Ross says: “Police data can only provide a partial picture – it is affected by how willing people are to report crime, which is why it’s important to present the crime survey data alongside as it provides reliable estimates of prevalence which are unaffected by changes in police activity or the propensity of victims to report to the police. But that is not the whole story – do those victims get justice, and do they get support?”

Legislation
One of the problems of using police data to assess incidence of domestic abuse is that, essentially, there is no such crime – nor even a broad category of offence.

On the list of crime type definitions provided by the Metropolitan Police Service, ‘domestic crime’ is listed as one of the possible offences that form the ‘Additional Crime Types’ that are not otherwise defined.

The offences that constitute the reported number of domestic abuse-related crimes will typically be recorded as offences of ‘violence against the person’, a category that includes assault, harassment, and bodily harm, or ‘sexual offences’, such as rape or indecent assault.

Since 2015, an offence of ‘controlling or coercive behaviour in an intimate or family relationship’ – which, according to the government, was introduced to punish those whose offence “stops short of serious physical violence, but amounts to extreme psychological and emotional abuse” –  has been a crime with a penalty of five years imprisonment and a fine.

Ross says that, in the first few years after an offence is introduced, there are often year-on-year increases that may be attributed to growing understanding and use of the new law, rather than a rise in instances of the offence itself or increased reporting.

Within the next year or two, the ability to collate data on domestic abuse as a criminal offence will be improved – and complicated – by the government’s Domestic Abuse Bill that is currently working its way through the various reading and debate stages of the parliamentary process.

If and when it becomes law, the bill – the creation and drafting of which was informed by the ONS’s domestic abuse data – aims to “create a statutory definition of domestic abuse” that encompasses physical, sexual, emotional, mental, and financial abuse. The bill also proposes the introduction of new protection notices, a duty for local authorities to provide refuge for victims and their children, increased monitoring of convicted abusers, and the introduction of a new domestic abuse commissioner.

The ONS’s most recent crime survey, meanwhile, finds that an estimated 7.5% of women and 3.8% of men across England and Wales experienced domestic abuse in the year ending March 2019.

The prevalence rate was highest among women aged between 20 and 24, and abuse was more likely to have been suffered by those who were separated or divorced from their partner.

According to the most recent data on partner abuse – which covers the year to March 2018 – female victims experienced higher levels of sexual abuse, rape, and non-physical abuse than male victims, while male victims suffered violence with higher levels of physical force, the survey found.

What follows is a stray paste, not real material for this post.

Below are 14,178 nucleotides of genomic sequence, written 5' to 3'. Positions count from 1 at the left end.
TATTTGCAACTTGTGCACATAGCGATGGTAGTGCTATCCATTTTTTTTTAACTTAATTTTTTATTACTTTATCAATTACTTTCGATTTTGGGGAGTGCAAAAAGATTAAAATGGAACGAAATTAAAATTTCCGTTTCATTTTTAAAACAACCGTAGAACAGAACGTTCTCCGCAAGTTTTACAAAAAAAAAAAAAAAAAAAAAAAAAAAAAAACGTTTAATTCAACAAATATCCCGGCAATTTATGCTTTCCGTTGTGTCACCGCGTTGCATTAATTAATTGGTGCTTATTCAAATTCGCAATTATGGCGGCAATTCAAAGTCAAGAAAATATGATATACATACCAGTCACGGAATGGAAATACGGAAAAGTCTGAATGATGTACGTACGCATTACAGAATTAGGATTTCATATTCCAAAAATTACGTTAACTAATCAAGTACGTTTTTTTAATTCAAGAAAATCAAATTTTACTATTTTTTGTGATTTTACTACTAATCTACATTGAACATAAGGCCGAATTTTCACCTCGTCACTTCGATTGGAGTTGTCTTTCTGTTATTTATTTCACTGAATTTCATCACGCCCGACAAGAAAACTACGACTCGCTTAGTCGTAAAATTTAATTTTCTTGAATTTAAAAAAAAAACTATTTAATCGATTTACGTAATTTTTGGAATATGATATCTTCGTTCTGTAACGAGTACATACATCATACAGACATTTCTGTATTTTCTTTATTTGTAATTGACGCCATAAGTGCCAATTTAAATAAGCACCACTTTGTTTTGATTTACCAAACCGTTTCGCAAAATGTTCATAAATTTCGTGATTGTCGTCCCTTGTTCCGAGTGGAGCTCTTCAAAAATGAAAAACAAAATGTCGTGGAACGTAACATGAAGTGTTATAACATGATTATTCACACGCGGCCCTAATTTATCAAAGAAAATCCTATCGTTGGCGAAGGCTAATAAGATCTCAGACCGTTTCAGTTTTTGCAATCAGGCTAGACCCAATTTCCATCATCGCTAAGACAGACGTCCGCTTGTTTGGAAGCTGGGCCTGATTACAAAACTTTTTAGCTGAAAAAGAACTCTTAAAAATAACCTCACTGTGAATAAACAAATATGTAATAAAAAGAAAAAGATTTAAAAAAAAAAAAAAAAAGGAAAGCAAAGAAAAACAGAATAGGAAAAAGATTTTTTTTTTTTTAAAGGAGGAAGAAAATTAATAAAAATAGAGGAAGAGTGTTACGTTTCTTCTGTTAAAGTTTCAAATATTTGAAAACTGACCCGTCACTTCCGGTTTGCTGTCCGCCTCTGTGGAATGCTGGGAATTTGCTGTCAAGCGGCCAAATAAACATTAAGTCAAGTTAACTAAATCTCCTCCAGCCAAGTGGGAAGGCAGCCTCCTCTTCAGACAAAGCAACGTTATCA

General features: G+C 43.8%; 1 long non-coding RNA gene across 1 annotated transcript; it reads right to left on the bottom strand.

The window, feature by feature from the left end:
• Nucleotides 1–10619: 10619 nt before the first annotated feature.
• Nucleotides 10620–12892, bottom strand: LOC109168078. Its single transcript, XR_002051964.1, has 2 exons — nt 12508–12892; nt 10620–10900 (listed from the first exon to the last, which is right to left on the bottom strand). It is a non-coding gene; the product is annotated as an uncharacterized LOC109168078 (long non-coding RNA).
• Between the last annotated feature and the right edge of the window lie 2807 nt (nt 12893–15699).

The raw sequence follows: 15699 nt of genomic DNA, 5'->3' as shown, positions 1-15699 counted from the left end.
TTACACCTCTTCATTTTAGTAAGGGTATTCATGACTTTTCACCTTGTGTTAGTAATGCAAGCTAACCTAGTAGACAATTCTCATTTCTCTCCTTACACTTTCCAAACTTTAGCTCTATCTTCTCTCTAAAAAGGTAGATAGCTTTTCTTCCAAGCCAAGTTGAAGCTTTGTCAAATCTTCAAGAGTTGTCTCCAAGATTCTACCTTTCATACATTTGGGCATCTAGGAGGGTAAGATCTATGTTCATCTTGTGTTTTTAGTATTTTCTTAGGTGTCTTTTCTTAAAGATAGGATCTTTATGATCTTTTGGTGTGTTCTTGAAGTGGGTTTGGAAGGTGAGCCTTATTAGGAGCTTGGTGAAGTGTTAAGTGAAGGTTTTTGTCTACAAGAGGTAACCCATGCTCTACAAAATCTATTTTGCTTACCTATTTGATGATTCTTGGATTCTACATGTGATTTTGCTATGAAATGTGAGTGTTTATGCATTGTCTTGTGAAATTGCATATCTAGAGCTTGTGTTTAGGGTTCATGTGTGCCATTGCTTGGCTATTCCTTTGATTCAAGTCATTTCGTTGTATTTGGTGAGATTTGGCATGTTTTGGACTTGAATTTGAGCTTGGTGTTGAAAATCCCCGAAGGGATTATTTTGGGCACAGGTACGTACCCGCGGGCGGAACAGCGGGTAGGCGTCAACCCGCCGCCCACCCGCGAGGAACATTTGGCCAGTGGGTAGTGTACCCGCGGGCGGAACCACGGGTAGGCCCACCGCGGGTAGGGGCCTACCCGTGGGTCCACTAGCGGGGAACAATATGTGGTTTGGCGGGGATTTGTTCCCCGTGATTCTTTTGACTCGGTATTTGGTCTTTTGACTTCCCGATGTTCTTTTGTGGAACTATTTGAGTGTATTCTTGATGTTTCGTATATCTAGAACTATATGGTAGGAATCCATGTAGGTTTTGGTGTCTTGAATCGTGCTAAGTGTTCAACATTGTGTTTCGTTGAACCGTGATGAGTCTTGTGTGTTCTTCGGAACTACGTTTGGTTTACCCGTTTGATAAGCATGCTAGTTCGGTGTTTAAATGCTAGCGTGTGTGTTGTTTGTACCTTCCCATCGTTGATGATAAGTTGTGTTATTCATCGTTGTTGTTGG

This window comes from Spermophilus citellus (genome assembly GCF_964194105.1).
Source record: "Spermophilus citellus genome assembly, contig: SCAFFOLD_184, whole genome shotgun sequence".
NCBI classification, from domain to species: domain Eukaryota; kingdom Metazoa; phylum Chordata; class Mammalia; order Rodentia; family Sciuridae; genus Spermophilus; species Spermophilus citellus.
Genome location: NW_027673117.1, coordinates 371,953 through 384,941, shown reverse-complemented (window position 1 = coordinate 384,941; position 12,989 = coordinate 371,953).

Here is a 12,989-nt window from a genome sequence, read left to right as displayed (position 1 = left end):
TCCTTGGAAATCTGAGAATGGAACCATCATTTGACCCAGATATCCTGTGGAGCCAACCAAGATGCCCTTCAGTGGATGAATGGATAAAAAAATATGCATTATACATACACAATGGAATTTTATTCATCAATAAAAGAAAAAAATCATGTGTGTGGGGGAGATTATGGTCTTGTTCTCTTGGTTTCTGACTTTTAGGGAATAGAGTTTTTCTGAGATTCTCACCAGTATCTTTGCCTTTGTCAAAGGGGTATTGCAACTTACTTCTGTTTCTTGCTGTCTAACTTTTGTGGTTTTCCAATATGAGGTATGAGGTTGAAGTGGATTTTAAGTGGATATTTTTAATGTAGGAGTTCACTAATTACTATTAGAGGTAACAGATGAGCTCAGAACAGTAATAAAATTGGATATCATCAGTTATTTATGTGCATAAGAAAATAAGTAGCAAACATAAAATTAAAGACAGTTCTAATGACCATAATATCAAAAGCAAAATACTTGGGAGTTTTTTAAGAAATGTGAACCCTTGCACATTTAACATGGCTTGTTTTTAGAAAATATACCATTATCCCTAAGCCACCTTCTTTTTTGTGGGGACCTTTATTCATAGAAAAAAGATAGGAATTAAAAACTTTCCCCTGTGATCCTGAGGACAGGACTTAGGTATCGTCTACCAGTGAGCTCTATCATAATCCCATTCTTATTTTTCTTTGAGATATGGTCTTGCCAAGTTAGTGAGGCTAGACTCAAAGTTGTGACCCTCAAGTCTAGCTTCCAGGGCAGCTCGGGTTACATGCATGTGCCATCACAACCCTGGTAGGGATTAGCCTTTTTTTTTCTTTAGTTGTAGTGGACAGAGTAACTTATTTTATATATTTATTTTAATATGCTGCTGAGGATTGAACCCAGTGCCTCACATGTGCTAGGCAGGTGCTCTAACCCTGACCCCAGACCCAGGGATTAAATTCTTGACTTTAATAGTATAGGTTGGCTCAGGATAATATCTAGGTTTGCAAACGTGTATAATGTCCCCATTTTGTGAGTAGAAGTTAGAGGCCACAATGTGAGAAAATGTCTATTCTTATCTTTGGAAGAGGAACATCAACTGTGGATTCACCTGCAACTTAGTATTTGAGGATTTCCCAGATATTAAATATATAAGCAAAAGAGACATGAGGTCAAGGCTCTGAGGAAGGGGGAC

"Police data can only provide a partial picture; it’s important to present the crime survey data alongside as it provides reliable estimates of prevalence. But that is not the whole story – do those victims get justice, and do they get support?”
Hele Ross,ONS

About a quarter of all victims of partner abuse sustained a physical injury.

According to the ONS: “There was a significant decrease in the proportion of female victims reporting partner abuse to the police… compared with the year ending March 2015 – the last time this was asked about in the Crime Survey for England and Wales.”

Data provided by charities finds that there were 302 providers of refuge services across England and Wales in 2018, offering a total of 4,092 bed spaces.

But availability varied significantly by region; in London and the North East, there were a little more than 4.5 refuge beds available for every 1,000 female victims of abuse. In the South West and Yorkshire and the Humber, meanwhile, the figure stands at only about two per 1,000.

Over the last five years, bringing all the above data, and much more, together in one place has benefited the other government agencies and third-sector partners with which the ONS has been able to share its findings, Ross says.

“When we talk to policy teams, they find it really powerful,” Ross says. “We are also working very closely with the charities, and since we started this project a few years ago, we are working with more and including more data each year  – and we hope this continues in the future."

 


Click here to view the ONS's latest figures on domestic abuse

 


Click on the links below to find out more about each of the charities

 

About the author

Sam Trendall is editor of PublicTechnology